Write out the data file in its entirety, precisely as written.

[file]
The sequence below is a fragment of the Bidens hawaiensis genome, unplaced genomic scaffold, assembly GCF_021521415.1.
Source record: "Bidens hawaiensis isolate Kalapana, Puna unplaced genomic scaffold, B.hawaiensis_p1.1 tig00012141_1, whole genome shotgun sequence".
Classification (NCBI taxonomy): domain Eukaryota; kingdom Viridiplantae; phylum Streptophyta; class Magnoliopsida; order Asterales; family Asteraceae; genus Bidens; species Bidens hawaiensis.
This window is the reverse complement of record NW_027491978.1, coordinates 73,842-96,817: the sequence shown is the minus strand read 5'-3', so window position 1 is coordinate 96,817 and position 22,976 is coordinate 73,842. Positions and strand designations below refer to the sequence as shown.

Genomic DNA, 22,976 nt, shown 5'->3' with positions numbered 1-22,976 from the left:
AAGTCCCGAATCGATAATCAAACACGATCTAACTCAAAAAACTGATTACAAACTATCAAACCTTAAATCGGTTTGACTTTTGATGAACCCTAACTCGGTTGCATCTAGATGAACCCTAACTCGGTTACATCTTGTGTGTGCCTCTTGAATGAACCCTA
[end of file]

The sequence below is a fragment of the Bidens hawaiensis genome, unplaced genomic scaffold, assembly GCF_021521415.1.
Source record: "Bidens hawaiensis isolate Kalapana, Puna unplaced genomic scaffold, B.hawaiensis_p1.1 tig00012141_1, whole genome shotgun sequence".
Classification (NCBI taxonomy): domain Eukaryota; kingdom Viridiplantae; phylum Streptophyta; class Magnoliopsida; order Asterales; family Asteraceae; genus Bidens; species Bidens hawaiensis.
This window is the reverse complement of record NW_027491978.1, coordinates 73,842-96,817: the sequence shown is the minus strand read 5'-3', so window position 1 is coordinate 96,817 and position 22,976 is coordinate 73,842. Positions and strand designations below refer to the sequence as shown.

Genomic DNA, 22,976 nt, shown 5'->3' with positions numbered 1-22,976 from the left:
AAGTCCCGAATCGATAATCAAACACGATCTAACTCAAAAAACTGATTACAAACTATCAAACCTTAAATCGGTTTGACTTTTGATGAACCCTAACTCGGTTGCATCTAGATGAACCCTAACTCGGTTACATCTTGTGTGTGCCTCTTGAATGAACCCTA